There is a time in our quits when we reach what may be called a "let-down" period. Sort of like when the honeymoon phase is over: We have made a commitment to quit, and have managed to pull it off for
approximately one-month but suddenly the excitement of actually choosing to be a non-smoker begins to fade.
At that point, we Exers are considered to have entered into "No Man's Land," a time when many lose the
initiative to continue on, so give up and relapse (some for many years).
This challenging period of your quit is estimated to last from 30 days to 130 days (approximately).
Therefore, this blog post has been designed to help one another as we work our way through this difficult time.
For more on this topic, see this blog post by Ron Maxey (2002): For Those in No Man's Land
I, being a curious sort of gal, have been wondering what the term "No Man's Land" actually means. Although I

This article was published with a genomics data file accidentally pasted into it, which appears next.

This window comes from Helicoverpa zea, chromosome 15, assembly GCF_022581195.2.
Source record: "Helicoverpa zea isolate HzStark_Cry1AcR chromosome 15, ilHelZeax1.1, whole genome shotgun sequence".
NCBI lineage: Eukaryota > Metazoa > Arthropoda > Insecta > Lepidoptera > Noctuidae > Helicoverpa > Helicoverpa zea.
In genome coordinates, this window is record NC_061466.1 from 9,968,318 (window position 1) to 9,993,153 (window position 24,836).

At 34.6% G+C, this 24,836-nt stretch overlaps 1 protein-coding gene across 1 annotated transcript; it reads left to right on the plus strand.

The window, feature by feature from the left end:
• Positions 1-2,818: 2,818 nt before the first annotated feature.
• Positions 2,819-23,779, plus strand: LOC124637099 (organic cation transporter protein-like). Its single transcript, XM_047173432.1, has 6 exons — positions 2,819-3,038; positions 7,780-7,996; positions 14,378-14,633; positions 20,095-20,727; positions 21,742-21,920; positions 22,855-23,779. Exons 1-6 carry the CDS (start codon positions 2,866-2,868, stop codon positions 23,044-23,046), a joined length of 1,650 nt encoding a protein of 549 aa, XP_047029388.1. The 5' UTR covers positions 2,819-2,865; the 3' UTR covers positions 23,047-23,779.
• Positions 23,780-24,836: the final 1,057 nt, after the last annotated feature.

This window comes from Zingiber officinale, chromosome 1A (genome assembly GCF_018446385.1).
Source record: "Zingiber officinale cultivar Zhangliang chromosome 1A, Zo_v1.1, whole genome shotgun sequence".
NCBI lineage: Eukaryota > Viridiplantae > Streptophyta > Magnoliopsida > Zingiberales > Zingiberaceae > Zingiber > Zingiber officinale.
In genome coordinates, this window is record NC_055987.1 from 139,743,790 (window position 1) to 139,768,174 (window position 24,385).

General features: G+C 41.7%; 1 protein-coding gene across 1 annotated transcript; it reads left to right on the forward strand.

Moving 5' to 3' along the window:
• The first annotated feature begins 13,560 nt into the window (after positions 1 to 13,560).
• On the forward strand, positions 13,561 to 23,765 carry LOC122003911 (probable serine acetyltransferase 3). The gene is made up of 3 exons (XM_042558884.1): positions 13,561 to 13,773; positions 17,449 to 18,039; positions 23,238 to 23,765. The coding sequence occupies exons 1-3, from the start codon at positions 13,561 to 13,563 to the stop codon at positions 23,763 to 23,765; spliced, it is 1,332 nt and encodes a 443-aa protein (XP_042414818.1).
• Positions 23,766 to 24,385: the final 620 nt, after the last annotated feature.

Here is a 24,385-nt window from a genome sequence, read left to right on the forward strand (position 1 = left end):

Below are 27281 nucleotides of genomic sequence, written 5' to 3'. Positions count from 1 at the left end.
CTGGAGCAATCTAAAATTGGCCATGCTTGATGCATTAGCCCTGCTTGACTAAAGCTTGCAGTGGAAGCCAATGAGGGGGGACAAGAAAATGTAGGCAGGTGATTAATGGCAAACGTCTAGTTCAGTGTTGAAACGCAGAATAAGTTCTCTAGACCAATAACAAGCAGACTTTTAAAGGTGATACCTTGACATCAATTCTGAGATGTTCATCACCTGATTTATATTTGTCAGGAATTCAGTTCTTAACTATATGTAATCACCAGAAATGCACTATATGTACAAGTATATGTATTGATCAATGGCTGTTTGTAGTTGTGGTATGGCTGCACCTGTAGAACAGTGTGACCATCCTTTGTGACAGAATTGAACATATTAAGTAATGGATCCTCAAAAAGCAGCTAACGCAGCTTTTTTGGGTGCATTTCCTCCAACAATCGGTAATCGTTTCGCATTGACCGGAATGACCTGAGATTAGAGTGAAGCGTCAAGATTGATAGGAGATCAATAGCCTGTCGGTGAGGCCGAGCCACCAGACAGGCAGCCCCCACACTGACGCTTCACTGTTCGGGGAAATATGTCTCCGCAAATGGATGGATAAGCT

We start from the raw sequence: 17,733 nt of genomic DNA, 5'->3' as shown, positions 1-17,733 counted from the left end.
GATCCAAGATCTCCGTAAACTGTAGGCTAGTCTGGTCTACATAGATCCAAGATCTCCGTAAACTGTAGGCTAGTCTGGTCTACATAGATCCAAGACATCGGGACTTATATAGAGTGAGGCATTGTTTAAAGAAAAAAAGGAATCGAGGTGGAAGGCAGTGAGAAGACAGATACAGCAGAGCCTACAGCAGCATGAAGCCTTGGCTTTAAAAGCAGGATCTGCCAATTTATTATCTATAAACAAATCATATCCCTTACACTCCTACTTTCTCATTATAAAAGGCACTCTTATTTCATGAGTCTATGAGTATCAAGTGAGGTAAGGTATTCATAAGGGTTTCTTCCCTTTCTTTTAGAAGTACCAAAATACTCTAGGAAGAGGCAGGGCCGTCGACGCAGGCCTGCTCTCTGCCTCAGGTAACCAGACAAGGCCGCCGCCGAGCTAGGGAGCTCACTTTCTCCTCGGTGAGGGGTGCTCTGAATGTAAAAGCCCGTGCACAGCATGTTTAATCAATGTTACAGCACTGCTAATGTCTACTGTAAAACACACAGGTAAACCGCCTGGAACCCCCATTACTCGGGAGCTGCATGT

can't be sure what Ron was thinking when he originally wrote his piece, I did a google search on the term and
found one example which is a great explanation that also speaks of two opposing forces.
For we quitters, the two opposing forces are our desire to quit smoking VS the pull of the addiction (commonly
referred to on this site as the Nico-demon).
In the military, the term No Man's Land refers to the trenches ( front lines) of two opposing armies. What's
note-worthy about this view point is the description of the military No Man's Land: "When it rained 'no man's
land' got thick with mud," which made it difficult to cross over ( Sparticus educational).
For us Exer's in the No Man's Land of our quits, we have helpers to get us through the muck. We are
lucky as we, too, have each others' backs. There are others more than willing to help us cross over.
If you feel this blog post will be helpful for you as you move through this dangerous terrain in your quit,
please feel free to post so others can respond to your comments and actively become your supporters.